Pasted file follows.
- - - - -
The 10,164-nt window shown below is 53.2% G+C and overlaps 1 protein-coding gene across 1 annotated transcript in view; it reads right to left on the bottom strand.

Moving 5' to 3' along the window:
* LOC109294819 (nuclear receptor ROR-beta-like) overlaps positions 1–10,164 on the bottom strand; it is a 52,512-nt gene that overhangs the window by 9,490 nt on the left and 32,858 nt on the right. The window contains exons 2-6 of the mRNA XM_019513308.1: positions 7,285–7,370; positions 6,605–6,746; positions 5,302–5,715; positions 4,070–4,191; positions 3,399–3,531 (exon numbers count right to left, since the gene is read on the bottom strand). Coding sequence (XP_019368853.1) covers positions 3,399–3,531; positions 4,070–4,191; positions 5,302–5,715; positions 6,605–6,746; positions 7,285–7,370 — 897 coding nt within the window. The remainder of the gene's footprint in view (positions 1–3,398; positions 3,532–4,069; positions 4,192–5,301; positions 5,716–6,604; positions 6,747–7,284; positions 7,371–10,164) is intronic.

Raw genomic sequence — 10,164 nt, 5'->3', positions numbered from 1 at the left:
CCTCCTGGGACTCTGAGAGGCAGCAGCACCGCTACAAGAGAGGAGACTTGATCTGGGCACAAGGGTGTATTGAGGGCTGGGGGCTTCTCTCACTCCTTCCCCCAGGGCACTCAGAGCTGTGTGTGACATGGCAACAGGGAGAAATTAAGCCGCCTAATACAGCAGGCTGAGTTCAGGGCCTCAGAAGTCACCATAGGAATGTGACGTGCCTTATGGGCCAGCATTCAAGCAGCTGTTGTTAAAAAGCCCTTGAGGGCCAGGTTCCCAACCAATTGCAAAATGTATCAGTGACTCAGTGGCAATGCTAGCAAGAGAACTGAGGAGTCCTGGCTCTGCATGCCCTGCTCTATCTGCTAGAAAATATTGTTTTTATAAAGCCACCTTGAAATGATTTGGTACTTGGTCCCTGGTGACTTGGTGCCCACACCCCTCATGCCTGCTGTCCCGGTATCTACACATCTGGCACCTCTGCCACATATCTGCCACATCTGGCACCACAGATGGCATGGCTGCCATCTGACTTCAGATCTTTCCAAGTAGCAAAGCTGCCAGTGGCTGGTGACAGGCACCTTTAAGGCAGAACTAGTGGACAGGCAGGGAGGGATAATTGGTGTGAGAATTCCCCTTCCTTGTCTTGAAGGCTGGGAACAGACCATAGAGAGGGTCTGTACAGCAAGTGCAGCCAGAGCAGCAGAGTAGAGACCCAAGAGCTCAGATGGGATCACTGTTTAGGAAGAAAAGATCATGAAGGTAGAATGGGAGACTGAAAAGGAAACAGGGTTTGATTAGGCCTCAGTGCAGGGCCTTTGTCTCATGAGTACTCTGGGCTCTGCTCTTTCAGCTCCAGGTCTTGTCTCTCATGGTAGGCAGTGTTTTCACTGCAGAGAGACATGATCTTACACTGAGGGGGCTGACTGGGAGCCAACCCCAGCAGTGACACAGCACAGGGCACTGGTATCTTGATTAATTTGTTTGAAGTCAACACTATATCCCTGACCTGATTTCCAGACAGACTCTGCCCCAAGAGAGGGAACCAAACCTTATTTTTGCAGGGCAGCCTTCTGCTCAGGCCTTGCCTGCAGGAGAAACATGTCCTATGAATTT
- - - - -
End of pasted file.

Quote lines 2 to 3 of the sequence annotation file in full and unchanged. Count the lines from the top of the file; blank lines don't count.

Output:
Moving 5' to 3' along the window:
* LOC109294819 (nuclear receptor ROR-beta-like) overlaps positions 1–10,164 on the bottom strand; it is a 52,512-nt gene that overhangs the window by 9,490 nt on the left and 32,858 nt on the right. The window contains exons 2-6 of the mRNA XM_019513308.1: positions 7,285–7,370; positions 6,605–6,746; positions 5,302–5,715; positions 4,070–4,191; positions 3,399–3,531 (exon numbers count right to left, since the gene is read on the bottom strand). Coding sequence (XP_019368853.1) covers positions 3,399–3,531; positions 4,070–4,191; positions 5,302–5,715; positions 6,605–6,746; positions 7,285–7,370 — 897 coding nt within the window. The remainder of the gene's footprint in view (positions 1–3,398; positions 3,532–4,069; positions 4,192–5,301; positions 5,716–6,604; positions 6,747–7,284; positions 7,371–10,164) is intronic.